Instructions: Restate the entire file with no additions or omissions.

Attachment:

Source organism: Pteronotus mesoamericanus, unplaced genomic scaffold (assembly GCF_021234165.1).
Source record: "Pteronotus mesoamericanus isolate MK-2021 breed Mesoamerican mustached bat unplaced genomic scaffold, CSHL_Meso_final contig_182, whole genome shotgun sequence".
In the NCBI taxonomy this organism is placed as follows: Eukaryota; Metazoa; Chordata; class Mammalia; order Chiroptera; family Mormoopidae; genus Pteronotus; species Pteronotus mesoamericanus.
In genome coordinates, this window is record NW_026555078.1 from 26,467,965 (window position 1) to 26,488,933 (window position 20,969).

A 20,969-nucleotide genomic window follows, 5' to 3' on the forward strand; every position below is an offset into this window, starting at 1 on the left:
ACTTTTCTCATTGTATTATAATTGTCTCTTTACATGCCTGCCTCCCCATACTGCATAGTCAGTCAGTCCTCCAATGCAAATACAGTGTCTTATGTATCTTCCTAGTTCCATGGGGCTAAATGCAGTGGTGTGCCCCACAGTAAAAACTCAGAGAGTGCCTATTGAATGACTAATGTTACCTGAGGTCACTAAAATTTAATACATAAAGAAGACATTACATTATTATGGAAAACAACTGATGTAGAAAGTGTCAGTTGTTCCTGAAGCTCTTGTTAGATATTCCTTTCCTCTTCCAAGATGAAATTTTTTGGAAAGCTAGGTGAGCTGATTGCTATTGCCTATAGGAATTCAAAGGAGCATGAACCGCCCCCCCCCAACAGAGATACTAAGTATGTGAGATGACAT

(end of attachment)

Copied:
Source organism: Pteronotus mesoamericanus, unplaced genomic scaffold (assembly GCF_021234165.1).
Source record: "Pteronotus mesoamericanus isolate MK-2021 breed Mesoamerican mustached bat unplaced genomic scaffold, CSHL_Meso_final contig_182, whole genome shotgun sequence".
In the NCBI taxonomy this organism is placed as follows: Eukaryota; Metazoa; Chordata; class Mammalia; order Chiroptera; family Mormoopidae; genus Pteronotus; species Pteronotus mesoamericanus.
In genome coordinates, this window is record NW_026555078.1 from 26,467,965 (window position 1) to 26,488,933 (window position 20,969).

A 20,969-nucleotide genomic window follows, 5' to 3' on the forward strand; every position below is an offset into this window, starting at 1 on the left:
ACTTTTCTCATTGTATTATAATTGTCTCTTTACATGCCTGCCTCCCCATACTGCATAGTCAGTCAGTCCTCCAATGCAAATACAGTGTCTTATGTATCTTCCTAGTTCCATGGGGCTAAATGCAGTGGTGTGCCCCACAGTAAAAACTCAGAGAGTGCCTATTGAATGACTAATGTTACCTGAGGTCACTAAAATTTAATACATAAAGAAGACATTACATTATTATGGAAAACAACTGATGTAGAAAGTGTCAGTTGTTCCTGAAGCTCTTGTTAGATATTCCTTTCCTCTTCCAAGATGAAATTTTTTGGAAAGCTAGGTGAGCTGATTGCTATTGCCTATAGGAATTCAAAGGAGCATGAACCGCCCCCCCCCAACAGAGATACTAAGTATGTGAGATGACAT